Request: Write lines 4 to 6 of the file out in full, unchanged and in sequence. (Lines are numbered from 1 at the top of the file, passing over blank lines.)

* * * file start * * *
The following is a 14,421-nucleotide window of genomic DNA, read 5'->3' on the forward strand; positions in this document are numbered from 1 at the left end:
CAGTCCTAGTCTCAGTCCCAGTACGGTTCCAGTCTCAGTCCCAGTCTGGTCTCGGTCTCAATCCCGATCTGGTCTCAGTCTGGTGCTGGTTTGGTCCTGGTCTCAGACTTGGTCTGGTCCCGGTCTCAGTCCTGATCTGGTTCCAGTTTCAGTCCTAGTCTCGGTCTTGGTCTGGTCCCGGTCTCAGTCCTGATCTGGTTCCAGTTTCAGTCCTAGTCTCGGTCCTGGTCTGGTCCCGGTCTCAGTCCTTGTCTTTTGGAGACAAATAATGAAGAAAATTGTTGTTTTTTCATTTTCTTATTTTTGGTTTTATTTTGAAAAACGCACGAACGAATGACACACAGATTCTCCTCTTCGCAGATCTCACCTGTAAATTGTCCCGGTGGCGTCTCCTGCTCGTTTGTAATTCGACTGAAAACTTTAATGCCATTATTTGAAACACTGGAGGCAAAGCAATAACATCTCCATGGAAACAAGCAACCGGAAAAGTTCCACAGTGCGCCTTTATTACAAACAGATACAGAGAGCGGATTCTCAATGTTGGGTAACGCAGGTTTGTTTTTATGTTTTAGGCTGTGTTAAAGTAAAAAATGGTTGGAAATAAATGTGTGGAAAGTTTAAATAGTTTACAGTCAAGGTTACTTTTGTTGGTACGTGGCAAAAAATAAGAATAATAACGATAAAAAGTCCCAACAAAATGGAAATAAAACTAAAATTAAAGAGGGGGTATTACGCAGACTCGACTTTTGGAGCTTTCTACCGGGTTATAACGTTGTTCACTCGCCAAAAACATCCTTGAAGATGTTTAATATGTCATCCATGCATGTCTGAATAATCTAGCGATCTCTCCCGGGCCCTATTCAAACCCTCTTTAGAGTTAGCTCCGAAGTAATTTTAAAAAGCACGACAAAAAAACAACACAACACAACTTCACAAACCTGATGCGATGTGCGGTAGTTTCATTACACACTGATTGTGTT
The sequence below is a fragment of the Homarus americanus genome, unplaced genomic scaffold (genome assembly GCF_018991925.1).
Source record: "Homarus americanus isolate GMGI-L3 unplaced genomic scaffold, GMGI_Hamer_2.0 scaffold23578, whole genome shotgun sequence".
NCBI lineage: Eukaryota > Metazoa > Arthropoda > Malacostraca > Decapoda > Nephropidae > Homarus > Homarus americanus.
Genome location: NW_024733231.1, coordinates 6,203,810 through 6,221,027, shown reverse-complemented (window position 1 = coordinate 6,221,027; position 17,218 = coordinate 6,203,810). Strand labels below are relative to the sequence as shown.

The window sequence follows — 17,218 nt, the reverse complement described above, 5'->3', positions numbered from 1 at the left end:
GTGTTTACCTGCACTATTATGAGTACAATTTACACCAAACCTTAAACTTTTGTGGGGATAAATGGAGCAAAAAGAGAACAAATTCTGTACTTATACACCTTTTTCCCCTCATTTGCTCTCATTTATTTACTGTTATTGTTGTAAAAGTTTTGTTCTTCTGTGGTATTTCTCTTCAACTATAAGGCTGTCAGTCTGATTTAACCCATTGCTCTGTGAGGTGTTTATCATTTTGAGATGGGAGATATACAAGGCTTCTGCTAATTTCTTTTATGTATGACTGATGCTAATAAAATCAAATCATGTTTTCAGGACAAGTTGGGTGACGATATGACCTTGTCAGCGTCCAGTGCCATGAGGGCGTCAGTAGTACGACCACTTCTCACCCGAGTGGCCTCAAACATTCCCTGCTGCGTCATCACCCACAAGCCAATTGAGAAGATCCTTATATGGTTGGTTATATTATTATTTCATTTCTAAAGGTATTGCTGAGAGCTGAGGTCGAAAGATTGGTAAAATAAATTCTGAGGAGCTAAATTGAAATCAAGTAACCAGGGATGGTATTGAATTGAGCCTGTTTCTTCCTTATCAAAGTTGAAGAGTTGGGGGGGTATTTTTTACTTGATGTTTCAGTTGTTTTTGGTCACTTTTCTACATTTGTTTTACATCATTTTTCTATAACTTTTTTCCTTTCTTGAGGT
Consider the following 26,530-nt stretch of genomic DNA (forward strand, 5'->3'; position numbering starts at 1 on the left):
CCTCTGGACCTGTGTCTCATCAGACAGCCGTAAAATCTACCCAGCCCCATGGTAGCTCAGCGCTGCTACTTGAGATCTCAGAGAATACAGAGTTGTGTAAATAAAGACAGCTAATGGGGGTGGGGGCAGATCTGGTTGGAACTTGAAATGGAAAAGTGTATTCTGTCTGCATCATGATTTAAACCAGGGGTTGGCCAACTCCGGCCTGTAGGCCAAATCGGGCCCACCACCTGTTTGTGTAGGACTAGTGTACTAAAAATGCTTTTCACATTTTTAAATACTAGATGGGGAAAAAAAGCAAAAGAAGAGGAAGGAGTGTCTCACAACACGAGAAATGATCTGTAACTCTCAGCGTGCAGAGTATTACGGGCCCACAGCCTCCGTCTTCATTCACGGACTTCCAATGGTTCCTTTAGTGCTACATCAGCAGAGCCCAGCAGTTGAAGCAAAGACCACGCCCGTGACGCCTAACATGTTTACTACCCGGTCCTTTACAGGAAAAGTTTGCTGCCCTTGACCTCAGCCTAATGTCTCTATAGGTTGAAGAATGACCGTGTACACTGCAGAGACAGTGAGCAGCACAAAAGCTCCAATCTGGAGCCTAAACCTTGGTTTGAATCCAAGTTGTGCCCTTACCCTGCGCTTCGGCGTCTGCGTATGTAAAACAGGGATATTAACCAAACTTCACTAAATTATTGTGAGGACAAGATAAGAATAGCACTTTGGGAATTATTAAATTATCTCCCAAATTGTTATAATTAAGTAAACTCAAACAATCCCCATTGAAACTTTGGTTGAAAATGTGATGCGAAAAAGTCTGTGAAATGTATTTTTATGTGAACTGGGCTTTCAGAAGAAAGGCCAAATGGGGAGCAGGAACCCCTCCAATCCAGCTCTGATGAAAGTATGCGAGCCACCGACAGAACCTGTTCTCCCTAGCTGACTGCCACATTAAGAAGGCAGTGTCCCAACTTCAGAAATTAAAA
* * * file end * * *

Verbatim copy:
Source record: "Homarus americanus isolate GMGI-L3 unplaced genomic scaffold, GMGI_Hamer_2.0 scaffold23578, whole genome shotgun sequence".
NCBI lineage: Eukaryota > Metazoa > Arthropoda > Malacostraca > Decapoda > Nephropidae > Homarus > Homarus americanus.
Genome location: NW_024733231.1, coordinates 6,203,810 through 6,221,027, shown reverse-complemented (window position 1 = coordinate 6,221,027; position 17,218 = coordinate 6,203,810). Strand labels below are relative to the sequence as shown.